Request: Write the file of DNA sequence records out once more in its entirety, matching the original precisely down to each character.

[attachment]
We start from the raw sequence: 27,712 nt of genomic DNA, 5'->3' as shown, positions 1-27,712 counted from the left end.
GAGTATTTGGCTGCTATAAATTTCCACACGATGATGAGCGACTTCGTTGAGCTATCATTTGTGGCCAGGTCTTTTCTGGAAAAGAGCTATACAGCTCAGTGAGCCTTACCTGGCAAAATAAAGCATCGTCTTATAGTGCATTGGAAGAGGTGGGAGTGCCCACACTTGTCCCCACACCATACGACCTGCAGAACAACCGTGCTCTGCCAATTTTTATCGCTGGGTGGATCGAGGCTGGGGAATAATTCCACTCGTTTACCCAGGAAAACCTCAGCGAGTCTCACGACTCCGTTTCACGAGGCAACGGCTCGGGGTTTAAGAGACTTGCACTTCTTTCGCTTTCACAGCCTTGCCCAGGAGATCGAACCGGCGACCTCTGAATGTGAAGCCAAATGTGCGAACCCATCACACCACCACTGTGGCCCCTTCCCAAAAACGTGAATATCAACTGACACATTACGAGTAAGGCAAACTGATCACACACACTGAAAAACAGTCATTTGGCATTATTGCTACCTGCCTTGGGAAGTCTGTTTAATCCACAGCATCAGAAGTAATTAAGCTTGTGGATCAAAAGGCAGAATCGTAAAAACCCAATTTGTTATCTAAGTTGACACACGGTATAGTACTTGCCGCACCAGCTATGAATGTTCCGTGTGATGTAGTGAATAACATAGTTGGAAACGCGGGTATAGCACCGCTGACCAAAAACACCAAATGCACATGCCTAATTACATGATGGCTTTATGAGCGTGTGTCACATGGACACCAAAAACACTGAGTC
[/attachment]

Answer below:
We start from the raw sequence: 27,712 nt of genomic DNA, 5'->3' as shown, positions 1-27,712 counted from the left end.
GAGTATTTGGCTGCTATAAATTTCCACACGATGATGAGCGACTTCGTTGAGCTATCATTTGTGGCCAGGTCTTTTCTGGAAAAGAGCTATACAGCTCAGTGAGCCTTACCTGGCAAAATAAAGCATCGTCTTATAGTGCATTGGAAGAGGTGGGAGTGCCCACACTTGTCCCCACACCATACGACCTGCAGAACAACCGTGCTCTGCCAATTTTTATCGCTGGGTGGATCGAGGCTGGGGAATAATTCCACTCGTTTACCCAGGAAAACCTCAGCGAGTCTCACGACTCCGTTTCACGAGGCAACGGCTCGGGGTTTAAGAGACTTGCACTTCTTTCGCTTTCACAGCCTTGCCCAGGAGATCGAACCGGCGACCTCTGAATGTGAAGCCAAATGTGCGAACCCATCACACCACCACTGTGGCCCCTTCCCAAAAACGTGAATATCAACTGACACATTACGAGTAAGGCAAACTGATCACACACACTGAAAAACAGTCATTTGGCATTATTGCTACCTGCCTTGGGAAGTCTGTTTAATCCACAGCATCAGAAGTAATTAAGCTTGTGGATCAAAAGGCAGAATCGTAAAAACCCAATTTGTTATCTAAGTTGACACACGGTATAGTACTTGCCGCACCAGCTATGAATGTTCCGTGTGATGTAGTGAATAACATAGTTGGAAACGCGGGTATAGCACCGCTGACCAAAAACACCAAATGCACATGCCTAATTACATGATGGCTTTATGAGCGTGTGTCACATGGACACCAAAAACACTGAGTC